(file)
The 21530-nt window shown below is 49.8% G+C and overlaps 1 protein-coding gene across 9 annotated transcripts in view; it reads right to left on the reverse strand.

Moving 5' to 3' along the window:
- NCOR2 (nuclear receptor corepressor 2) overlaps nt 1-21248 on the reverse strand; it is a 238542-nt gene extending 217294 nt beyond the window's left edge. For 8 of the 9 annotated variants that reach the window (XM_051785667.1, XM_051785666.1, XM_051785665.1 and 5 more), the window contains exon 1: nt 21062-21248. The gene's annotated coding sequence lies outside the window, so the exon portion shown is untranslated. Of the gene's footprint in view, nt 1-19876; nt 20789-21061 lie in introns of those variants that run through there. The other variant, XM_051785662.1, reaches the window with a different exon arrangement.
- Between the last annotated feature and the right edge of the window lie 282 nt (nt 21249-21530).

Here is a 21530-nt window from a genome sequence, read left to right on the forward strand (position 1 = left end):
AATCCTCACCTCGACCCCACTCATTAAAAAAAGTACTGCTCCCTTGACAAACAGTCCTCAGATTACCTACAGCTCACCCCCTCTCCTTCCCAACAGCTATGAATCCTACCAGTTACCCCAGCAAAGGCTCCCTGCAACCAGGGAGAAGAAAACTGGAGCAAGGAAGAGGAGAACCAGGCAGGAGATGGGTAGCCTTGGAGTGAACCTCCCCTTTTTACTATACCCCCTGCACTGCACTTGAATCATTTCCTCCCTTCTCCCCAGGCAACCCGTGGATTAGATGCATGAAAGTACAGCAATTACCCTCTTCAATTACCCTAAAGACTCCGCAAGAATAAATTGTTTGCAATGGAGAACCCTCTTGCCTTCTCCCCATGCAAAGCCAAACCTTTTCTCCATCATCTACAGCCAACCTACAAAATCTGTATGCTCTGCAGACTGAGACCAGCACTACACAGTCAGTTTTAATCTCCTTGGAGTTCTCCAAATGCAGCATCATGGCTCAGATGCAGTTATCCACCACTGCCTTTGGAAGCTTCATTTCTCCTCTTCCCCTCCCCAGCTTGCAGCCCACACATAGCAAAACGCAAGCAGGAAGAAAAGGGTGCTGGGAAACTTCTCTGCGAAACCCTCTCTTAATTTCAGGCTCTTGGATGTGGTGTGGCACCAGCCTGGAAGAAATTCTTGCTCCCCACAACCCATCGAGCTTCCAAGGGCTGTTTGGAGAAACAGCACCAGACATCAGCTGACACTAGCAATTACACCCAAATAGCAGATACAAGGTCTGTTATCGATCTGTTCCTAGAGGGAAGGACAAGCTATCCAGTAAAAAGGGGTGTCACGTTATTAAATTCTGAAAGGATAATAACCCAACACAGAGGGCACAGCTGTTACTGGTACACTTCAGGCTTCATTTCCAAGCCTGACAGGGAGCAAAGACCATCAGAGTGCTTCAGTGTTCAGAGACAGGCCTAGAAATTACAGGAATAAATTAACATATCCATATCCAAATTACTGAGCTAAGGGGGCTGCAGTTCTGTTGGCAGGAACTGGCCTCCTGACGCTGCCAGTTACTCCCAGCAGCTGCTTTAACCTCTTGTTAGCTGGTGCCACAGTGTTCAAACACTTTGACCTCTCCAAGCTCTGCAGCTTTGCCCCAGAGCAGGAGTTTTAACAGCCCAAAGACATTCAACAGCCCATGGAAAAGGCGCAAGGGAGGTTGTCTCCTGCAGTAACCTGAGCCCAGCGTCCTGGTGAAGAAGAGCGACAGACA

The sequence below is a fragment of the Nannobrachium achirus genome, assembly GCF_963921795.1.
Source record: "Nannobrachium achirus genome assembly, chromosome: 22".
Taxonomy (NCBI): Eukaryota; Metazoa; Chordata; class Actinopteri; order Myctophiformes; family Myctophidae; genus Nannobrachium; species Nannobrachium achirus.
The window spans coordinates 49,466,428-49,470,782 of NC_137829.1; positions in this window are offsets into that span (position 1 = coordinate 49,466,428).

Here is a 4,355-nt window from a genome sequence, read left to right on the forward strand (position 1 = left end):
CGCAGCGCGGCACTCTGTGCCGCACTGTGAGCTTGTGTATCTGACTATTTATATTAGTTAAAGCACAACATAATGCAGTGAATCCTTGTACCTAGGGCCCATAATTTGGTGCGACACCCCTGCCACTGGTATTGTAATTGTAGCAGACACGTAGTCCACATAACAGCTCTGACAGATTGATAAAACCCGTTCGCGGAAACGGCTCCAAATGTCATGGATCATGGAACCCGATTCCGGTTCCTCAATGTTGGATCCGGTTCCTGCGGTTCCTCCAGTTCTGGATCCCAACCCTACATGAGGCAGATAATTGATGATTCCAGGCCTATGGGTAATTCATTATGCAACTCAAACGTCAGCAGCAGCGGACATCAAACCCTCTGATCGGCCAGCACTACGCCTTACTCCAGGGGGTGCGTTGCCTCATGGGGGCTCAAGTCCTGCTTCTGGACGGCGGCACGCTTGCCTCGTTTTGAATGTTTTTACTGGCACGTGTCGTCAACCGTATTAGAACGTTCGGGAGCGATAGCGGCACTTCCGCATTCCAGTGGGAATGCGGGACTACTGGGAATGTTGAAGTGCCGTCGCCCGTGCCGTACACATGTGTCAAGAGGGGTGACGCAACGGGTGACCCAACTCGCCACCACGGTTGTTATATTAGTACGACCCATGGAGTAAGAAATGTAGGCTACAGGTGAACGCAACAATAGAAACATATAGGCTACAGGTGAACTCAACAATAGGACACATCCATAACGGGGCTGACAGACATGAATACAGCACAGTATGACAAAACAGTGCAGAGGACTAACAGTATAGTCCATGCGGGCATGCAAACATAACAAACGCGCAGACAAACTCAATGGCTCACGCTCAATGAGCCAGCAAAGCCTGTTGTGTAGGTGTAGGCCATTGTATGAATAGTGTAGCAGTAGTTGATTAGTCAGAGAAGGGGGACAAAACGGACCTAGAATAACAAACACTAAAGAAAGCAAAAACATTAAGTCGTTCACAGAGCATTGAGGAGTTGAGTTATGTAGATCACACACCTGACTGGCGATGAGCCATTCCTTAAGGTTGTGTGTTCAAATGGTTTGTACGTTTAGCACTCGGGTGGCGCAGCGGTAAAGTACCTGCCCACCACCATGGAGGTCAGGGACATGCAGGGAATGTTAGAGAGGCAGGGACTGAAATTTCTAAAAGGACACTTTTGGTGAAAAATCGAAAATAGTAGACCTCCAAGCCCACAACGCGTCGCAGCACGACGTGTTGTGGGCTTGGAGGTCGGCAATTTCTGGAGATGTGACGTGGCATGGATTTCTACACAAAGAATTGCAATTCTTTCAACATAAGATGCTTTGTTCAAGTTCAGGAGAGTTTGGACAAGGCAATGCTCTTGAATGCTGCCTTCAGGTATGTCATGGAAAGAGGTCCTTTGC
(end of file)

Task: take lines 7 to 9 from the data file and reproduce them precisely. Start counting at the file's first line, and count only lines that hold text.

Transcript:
The sequence below is a fragment of the Nannobrachium achirus genome, assembly GCF_963921795.1.
Source record: "Nannobrachium achirus genome assembly, chromosome: 22".
Taxonomy (NCBI): Eukaryota; Metazoa; Chordata; class Actinopteri; order Myctophiformes; family Myctophidae; genus Nannobrachium; species Nannobrachium achirus.